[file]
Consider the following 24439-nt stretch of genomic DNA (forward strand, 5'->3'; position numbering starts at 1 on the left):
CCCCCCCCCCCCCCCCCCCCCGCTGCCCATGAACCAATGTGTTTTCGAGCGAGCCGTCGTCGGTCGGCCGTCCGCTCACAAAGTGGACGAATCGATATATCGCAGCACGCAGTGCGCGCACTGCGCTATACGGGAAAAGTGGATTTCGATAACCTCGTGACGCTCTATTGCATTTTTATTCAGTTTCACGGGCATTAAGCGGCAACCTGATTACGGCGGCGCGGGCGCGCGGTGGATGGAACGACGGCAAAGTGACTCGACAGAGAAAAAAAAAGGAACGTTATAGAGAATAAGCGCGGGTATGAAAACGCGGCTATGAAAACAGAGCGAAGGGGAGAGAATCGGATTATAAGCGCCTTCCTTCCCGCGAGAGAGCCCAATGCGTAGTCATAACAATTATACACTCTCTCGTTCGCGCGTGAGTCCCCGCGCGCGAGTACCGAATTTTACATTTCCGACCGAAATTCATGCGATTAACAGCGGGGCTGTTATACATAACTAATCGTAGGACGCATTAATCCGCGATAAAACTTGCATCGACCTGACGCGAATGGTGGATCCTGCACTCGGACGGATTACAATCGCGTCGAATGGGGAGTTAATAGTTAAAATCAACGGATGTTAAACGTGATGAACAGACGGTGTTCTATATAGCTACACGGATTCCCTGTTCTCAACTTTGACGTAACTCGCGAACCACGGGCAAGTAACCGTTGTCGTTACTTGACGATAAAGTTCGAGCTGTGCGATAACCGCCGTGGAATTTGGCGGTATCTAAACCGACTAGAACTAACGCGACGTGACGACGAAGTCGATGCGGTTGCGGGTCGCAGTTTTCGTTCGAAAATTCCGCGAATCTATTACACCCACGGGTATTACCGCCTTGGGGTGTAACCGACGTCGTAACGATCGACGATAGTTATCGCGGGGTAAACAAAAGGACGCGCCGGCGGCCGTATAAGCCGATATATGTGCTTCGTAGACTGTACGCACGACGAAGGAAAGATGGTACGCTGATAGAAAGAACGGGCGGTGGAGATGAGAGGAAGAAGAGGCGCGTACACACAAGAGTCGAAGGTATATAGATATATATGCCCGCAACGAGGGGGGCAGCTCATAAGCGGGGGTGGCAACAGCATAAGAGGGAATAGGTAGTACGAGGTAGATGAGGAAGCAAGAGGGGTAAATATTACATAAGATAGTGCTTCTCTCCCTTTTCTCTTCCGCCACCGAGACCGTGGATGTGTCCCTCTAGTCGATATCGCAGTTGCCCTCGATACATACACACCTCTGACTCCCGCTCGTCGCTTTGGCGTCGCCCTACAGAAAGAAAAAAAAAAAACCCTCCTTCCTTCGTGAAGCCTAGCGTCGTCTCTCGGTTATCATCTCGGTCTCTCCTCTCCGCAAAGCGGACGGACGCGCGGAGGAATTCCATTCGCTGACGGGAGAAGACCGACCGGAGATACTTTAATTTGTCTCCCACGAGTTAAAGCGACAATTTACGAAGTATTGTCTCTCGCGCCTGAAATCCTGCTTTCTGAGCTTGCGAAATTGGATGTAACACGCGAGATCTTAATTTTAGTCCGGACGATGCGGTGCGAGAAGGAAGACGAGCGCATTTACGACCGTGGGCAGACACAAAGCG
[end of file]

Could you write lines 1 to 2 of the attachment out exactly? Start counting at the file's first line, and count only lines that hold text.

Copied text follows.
Consider the following 24439-nt stretch of genomic DNA (forward strand, 5'->3'; position numbering starts at 1 on the left):
CCCCCCCCCCCCCCCCCCCCCGCTGCCCATGAACCAATGTGTTTTCGAGCGAGCCGTCGTCGGTCGGCCGTCCGCTCACAAAGTGGACGAATCGATATATCGCAGCACGCAGTGCGCGCACTGCGCTATACGGGAAAAGTGGATTTCGATAACCTCGTGACGCTCTATTGCATTTTTATTCAGTTTCACGGGCATTAAGCGGCAACCTGATTACGGCGGCGCGGGCGCGCGGTGGATGGAACGACGGCAAAGTGACTCGACAGAGAAAAAAAAAGGAACGTTATAGAGAATAAGCGCGGGTATGAAAACGCGGCTATGAAAACAGAGCGAAGGGGAGAGAATCGGATTATAAGCGCCTTCCTTCCCGCGAGAGAGCCCAATGCGTAGTCATAACAATTATACACTCTCTCGTTCGCGCGTGAGTCCCCGCGCGCGAGTACCGAATTTTACATTTCCGACCGAAATTCATGCGATTAACAGCGGGGCTGTTATACATAACTAATCGTAGGACGCATTAATCCGCGATAAAACTTGCATCGACCTGACGCGAATGGTGGATCCTGCACTCGGACGGATTACAATCGCGTCGAATGGGGAGTTAATAGTTAAAATCAACGGATGTTAAACGTGATGAACAGACGGTGTTCTATATAGCTACACGGATTCCCTGTTCTCAACTTTGACGTAACTCGCGAACCACGGGCAAGTAACCGTTGTCGTTACTTGACGATAAAGTTCGAGCTGTGCGATAACCGCCGTGGAATTTGGCGGTATCTAAACCGACTAGAACTAACGCGACGTGACGACGAAGTCGATGCGGTTGCGGGTCGCAGTTTTCGTTCGAAAATTCCGCGAATCTATTACACCCACGGGTATTACCGCCTTGGGGTGTAACCGACGTCGTAACGATCGACGATAGTTATCGCGGGGTAAACAAAAGGACGCGCCGGCGGCCGTATAAGCCGATATATGTGCTTCGTAGACTGTACGCACGACGAAGGAAAGATGGTACGCTGATAGAAAGAACGGGCGGTGGAGATGAGAGGAAGAAGAGGCGCGTACACACAAGAGTCGAAGGTATATAGATATATATGCCCGCAACGAGGGGGGCAGCTCATAAGCGGGGGTGGCAACAGCATAAGAGGGAATAGGTAGTACGAGGTAGATGAGGAAGCAAGAGGGGTAAATATTACATAAGATAGTGCTTCTCTCCCTTTTCTCTTCCGCCACCGAGACCGTGGATGTGTCCCTCTAGTCGATATCGCAGTTGCCCTCGATACATACACACCTCTGACTCCCGCTCGTCGCTTTGGCGTCGCCCTACAGAAAGAAAAAAAAAAAACCCTCCTTCCTTCGTGAAGCCTAGCGTCGTCTCTCGGTTATCATCTCGGTCTCTCCTCTCCGCAAAGCGGACGGACGCGCGGAGGAATTCCATTCGCTGACGGGAGAAGACCGACCGGAGATACTTTAATTTGTCTCCCACGAGTTAAAGCGACAATTTACGAAGTATTGTCTCTCGCGCCTGAAATCCTGCTTTCTGAGCTTGCGAAATTGGATGTAACACGCGAGATCTTAATTTTAGTCCGGACGATGCGGTGCGAGAAGGAAGACGAGCGCATTTACGACCGTGGGCAGACACAAAGCG